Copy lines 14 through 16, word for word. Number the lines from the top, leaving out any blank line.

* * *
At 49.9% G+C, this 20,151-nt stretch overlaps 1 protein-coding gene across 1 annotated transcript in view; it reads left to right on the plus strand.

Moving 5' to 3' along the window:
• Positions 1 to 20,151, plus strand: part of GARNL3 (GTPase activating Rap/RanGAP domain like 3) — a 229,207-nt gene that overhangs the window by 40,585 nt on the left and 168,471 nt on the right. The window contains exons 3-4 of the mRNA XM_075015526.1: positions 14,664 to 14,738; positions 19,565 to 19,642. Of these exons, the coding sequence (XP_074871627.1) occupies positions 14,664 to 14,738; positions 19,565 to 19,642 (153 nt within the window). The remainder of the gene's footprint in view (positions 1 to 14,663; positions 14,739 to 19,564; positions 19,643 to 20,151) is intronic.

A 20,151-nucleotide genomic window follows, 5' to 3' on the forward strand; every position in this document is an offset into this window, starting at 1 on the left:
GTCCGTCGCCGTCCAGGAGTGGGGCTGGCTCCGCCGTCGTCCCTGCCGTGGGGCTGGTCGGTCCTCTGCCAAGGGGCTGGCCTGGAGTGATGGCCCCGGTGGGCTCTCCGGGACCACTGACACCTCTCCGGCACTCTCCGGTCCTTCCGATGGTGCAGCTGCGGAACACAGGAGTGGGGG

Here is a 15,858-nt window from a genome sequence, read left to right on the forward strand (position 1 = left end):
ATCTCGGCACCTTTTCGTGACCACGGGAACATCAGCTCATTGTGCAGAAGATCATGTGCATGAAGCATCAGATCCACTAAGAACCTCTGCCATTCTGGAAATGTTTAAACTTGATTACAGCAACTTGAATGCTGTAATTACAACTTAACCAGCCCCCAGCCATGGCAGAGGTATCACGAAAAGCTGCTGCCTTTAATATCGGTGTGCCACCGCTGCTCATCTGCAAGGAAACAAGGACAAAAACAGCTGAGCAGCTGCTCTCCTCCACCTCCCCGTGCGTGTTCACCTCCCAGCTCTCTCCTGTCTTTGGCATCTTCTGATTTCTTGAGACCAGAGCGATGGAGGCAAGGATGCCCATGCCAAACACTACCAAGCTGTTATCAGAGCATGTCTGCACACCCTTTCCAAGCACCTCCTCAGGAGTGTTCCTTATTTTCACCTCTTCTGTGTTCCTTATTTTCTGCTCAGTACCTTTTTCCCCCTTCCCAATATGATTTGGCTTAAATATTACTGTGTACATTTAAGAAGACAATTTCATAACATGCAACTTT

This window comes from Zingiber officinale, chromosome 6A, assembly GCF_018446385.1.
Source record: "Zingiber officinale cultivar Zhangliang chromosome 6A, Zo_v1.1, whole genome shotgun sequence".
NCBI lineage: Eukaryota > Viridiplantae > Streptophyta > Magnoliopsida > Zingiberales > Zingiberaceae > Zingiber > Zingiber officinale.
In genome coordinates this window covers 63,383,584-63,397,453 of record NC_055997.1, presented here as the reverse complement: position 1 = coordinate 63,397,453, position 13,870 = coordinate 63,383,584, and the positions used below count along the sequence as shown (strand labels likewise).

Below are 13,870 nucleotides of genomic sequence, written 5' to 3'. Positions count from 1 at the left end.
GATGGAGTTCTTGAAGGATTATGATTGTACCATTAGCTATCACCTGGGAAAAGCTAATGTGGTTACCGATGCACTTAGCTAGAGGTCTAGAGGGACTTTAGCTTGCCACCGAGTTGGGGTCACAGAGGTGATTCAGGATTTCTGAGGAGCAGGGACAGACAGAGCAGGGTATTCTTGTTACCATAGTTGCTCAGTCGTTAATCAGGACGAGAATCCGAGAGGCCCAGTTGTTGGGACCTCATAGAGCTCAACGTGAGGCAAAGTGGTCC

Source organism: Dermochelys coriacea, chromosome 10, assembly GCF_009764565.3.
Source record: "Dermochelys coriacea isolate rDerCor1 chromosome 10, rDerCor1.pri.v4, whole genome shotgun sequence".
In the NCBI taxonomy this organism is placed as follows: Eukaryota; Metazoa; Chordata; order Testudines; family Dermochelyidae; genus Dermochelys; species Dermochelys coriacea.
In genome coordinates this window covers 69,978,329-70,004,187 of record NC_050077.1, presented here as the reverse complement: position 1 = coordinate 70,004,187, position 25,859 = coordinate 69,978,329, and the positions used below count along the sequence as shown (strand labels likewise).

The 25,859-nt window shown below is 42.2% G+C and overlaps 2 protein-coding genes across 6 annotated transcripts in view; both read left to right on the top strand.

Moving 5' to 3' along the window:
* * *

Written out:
Source organism: Dermochelys coriacea, chromosome 10, assembly GCF_009764565.3.
Source record: "Dermochelys coriacea isolate rDerCor1 chromosome 10, rDerCor1.pri.v4, whole genome shotgun sequence".
In the NCBI taxonomy this organism is placed as follows: Eukaryota; Metazoa; Chordata; order Testudines; family Dermochelyidae; genus Dermochelys; species Dermochelys coriacea.